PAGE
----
Free Speech and Religion

Lessons from a Digital Interfaith Youth Leadership Camp

September 21, 2020  • Rev. Sarah Trone Garriott

Each summer for the past three years, the Des Moines Area Religious Council and the Comparison Project at Drake gathered high school students on Drake University’s campus to reflect on their religious background by creating digital storytelling projects, visiting the diverse religious communities of the Des Moines Metro, and building relationships with one another. Experiential learning defined our Interfaith Youth Leadership Camp.

It was the feeling of entering the Masjid and slipping out of one’s shoes. It was the smell of the foods being ladled on to our trays as we sat side by side on the floor of the Gurdwara. It was the sight of the Mandala in the Buddhist temple or the handwritten Hebrew parting like the Red Sea on the Synagogue scroll. It was the sounds of the hymns, or chanting, or electric guitar praise music from varying Christian traditions. It was the taste of dishes passed from one end of the restaurant table to the other. And above all, it was being with people one would otherwise never meet—the other students from dramatically different backgrounds, the counselors and professors from Drake University, the leaders and members of the diverse religious communities of the Des Moines Metro. It was the experience of being pushed far out of one’s comfort zone and into some newfound courage, curiosity, and friendship.

But when it became clear that the choice was either cancel this year’s camp or find a way forward online, our planning team wondered if it was worth a try. After a few weeks of back and forth, the decision was made (somewhat reluctantly by planners and funders) that it should still take place. At the very least, we hoped to keep the program rolling until we could do things the “right way” again next year. Instead, we were surprised to discover new ways to engage in interfaith learning that will benefit the camp in future years—whether in-person or entirely online.

Without the promise of an in-person experience, we accepted that the camp would likely be small, and maybe a little dull. Instead, when we passed our target size of 15, we kept making room for another, and another. Selecting the students for the camp every year is a little like casting a reality show—we would choose participants from very different backgrounds and throw them together for five intense days on campus. We weren’t sure how well students would connect without the proximity of the dorms. Logging on the first day, we were surprised to find how enthusiastic the students were for the experience. Our counselors started an ongoing group text chat and added informal gathering times to the schedule for the students to drop in and hang out.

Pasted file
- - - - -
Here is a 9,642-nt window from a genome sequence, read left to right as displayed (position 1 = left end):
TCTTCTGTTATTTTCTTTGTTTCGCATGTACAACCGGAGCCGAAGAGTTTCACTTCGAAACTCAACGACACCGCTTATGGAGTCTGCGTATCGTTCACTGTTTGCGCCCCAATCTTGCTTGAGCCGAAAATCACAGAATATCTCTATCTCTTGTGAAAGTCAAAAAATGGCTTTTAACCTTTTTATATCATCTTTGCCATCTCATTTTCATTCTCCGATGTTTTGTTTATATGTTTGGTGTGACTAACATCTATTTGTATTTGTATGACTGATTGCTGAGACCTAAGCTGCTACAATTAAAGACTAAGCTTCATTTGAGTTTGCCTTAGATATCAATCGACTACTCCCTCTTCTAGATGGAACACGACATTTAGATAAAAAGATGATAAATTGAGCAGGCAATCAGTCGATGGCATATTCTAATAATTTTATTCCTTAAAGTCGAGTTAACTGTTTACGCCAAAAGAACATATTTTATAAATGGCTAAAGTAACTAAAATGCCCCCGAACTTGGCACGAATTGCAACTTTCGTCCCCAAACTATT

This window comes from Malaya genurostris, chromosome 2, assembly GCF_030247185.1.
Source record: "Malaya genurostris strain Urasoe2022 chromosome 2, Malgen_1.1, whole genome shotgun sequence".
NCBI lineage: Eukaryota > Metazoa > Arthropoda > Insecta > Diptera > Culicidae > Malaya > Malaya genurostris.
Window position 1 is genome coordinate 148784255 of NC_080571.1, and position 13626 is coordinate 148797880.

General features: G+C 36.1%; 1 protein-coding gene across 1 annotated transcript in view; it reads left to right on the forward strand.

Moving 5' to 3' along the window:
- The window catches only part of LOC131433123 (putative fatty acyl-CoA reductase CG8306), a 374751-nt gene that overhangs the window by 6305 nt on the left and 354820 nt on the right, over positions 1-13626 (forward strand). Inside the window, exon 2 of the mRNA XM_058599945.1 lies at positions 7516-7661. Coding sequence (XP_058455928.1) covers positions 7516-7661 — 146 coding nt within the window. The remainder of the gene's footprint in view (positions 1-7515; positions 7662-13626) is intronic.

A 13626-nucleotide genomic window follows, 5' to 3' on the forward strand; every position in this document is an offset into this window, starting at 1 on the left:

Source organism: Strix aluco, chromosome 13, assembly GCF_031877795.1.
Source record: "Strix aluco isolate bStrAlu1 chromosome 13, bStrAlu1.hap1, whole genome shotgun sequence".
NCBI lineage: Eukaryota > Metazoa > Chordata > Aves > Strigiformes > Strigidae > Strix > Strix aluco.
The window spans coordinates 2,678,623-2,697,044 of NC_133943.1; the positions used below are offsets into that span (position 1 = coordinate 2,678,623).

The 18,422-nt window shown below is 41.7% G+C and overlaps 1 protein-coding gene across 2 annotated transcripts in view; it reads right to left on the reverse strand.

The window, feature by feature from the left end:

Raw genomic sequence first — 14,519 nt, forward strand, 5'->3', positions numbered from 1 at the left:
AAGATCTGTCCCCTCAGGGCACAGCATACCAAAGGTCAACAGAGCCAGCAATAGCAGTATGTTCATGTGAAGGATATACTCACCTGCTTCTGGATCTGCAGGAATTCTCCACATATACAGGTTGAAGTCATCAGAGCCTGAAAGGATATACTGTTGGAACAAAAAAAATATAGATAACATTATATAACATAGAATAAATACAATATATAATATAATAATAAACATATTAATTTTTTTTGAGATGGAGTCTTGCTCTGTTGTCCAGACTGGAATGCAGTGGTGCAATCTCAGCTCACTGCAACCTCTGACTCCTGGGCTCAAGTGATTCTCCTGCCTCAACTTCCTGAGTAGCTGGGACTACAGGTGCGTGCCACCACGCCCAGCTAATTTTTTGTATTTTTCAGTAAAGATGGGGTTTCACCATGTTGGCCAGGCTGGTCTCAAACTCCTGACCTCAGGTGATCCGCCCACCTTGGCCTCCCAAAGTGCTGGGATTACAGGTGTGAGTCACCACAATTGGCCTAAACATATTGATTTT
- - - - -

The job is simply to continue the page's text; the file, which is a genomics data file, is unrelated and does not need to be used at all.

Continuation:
We were surprised to discover new ways to engage in interfaith learning that will benefit the camp in future years—whether in-person or online.

To add to the tangible experience, we sent each participant a “camp in the box” with a T-shirt, treats from area ethnic grocery stores, a journal, a custom printed mask, and texts for the program. On the night that we would have eaten dinner at a local restaurant, we ordered participants delivery from local restaurants in their area and ate together on Zoom. (A word of caution: if you try to place orders to multiple addresses around the country, your delivery app will think your credit card has been compromised and shut you down.) The surprise of students as they opened their packages and tried their mystery food was ultimately worth the hassle.

The majority of our religious community sites were not meeting in person due to the pandemic. In some instances, we gathered online with leaders and members. Some communities have shifted their religious services online. On Saturday night, we each danced in our rooms together for a Nepali Hindu Bhajan. On Sunday morning, we were able to join the Divine Liturgy on Facebook or be welcomed into the home of a Church of Jesus Christ of Latter-day Saints member via Zoom for their family worship.

The greatest challenge was to create digital storytelling projects without access to the university computer lab. After some searching, we found an online platform called “WeVideo” that could be used on anything from a smartphone to a laptop and that delivered a similar video product to what we had created in previous years. The experience was so positive that we plan to use the software going forward.

If we can meet in person next year, we will likely include online aspects to expand the boundaries of the camp experience. Having to do things differently led to the discovery of some new tricks that made this camp great and will make future camps even better.

Rev. Sarah Trone Garriott is the Coordinator of Interfaith Engagement for the Des Moines Area Religious Council. Each year the Interfaith Youth Leadership Camp is a partnership with Dr. Timothy Knepper, Professor Philosophy and Director of the Comparison Project at Drake University. Check out this year’s (and previous) camp digital storytelling projects on the Iowa Interfaith Exchange site

The Inclusive America Project is committed to advancing a thriving US Religious Pluralism and believes an important step to achieving this goal is sharing diverse voices and ideas across our platforms. In this spirit, we are pleased to publish blogs written by external authors working in and around the space. 

The views and opinions expressed in this blog do not necessarily reflect those of the Aspen Institute.

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